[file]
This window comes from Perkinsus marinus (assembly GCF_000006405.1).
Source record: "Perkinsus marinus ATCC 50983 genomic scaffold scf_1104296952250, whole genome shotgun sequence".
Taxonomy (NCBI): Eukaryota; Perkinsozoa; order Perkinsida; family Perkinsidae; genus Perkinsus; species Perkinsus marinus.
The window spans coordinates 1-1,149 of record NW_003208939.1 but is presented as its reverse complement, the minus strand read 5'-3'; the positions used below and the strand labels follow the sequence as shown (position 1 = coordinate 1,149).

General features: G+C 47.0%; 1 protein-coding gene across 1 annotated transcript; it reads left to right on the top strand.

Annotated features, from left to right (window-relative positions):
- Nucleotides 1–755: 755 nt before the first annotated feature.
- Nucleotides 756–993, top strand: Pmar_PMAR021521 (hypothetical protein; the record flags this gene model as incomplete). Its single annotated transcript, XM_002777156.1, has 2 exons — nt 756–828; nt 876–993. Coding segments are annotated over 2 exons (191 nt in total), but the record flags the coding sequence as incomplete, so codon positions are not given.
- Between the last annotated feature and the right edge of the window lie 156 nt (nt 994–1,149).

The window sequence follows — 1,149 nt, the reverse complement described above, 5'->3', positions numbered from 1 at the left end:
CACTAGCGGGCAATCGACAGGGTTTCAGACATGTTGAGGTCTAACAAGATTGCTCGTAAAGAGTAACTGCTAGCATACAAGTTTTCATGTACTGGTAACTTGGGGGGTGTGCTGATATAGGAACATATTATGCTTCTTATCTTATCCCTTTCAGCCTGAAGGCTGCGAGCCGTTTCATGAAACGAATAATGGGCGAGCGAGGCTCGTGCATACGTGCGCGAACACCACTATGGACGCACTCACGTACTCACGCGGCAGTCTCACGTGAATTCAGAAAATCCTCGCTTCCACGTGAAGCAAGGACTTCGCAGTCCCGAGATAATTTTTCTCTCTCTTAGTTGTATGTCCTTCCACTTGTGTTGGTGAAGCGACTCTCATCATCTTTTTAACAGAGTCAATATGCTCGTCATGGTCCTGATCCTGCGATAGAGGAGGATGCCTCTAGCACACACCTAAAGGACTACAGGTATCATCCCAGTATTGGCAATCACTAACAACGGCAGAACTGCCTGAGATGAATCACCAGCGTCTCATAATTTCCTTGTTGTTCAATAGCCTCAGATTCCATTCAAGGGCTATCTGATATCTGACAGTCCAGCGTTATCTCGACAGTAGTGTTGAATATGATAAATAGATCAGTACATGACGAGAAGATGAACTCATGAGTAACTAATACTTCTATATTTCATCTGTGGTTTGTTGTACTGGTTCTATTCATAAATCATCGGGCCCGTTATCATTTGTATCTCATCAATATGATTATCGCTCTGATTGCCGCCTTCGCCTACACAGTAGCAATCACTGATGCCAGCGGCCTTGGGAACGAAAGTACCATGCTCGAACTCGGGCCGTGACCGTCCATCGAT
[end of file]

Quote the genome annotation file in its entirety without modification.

This window comes from Perkinsus marinus (assembly GCF_000006405.1).
Source record: "Perkinsus marinus ATCC 50983 genomic scaffold scf_1104296952250, whole genome shotgun sequence".
Taxonomy (NCBI): Eukaryota; Perkinsozoa; order Perkinsida; family Perkinsidae; genus Perkinsus; species Perkinsus marinus.
The window spans coordinates 1-1,149 of record NW_003208939.1 but is presented as its reverse complement, the minus strand read 5'-3'; the positions used below and the strand labels follow the sequence as shown (position 1 = coordinate 1,149).

General features: G+C 47.0%; 1 protein-coding gene across 1 annotated transcript; it reads left to right on the top strand.

Annotated features, from left to right (window-relative positions):
- Nucleotides 1–755: 755 nt before the first annotated feature.
- Nucleotides 756–993, top strand: Pmar_PMAR021521 (hypothetical protein; the record flags this gene model as incomplete). Its single annotated transcript, XM_002777156.1, has 2 exons — nt 756–828; nt 876–993. Coding segments are annotated over 2 exons (191 nt in total), but the record flags the coding sequence as incomplete, so codon positions are not given.
- Between the last annotated feature and the right edge of the window lie 156 nt (nt 994–1,149).

The window sequence follows — 1,149 nt, the reverse complement described above, 5'->3', positions numbered from 1 at the left end:
CACTAGCGGGCAATCGACAGGGTTTCAGACATGTTGAGGTCTAACAAGATTGCTCGTAAAGAGTAACTGCTAGCATACAAGTTTTCATGTACTGGTAACTTGGGGGGTGTGCTGATATAGGAACATATTATGCTTCTTATCTTATCCCTTTCAGCCTGAAGGCTGCGAGCCGTTTCATGAAACGAATAATGGGCGAGCGAGGCTCGTGCATACGTGCGCGAACACCACTATGGACGCACTCACGTACTCACGCGGCAGTCTCACGTGAATTCAGAAAATCCTCGCTTCCACGTGAAGCAAGGACTTCGCAGTCCCGAGATAATTTTTCTCTCTCTTAGTTGTATGTCCTTCCACTTGTGTTGGTGAAGCGACTCTCATCATCTTTTTAACAGAGTCAATATGCTCGTCATGGTCCTGATCCTGCGATAGAGGAGGATGCCTCTAGCACACACCTAAAGGACTACAGGTATCATCCCAGTATTGGCAATCACTAACAACGGCAGAACTGCCTGAGATGAATCACCAGCGTCTCATAATTTCCTTGTTGTTCAATAGCCTCAGATTCCATTCAAGGGCTATCTGATATCTGACAGTCCAGCGTTATCTCGACAGTAGTGTTGAATATGATAAATAGATCAGTACATGACGAGAAGATGAACTCATGAGTAACTAATACTTCTATATTTCATCTGTGGTTTGTTGTACTGGTTCTATTCATAAATCATCGGGCCCGTTATCATTTGTATCTCATCAATATGATTATCGCTCTGATTGCCGCCTTCGCCTACACAGTAGCAATCACTGATGCCAGCGGCCTTGGGAACGAAAGTACCATGCTCGAACTCGGGCCGTGACCGTCCATCGAT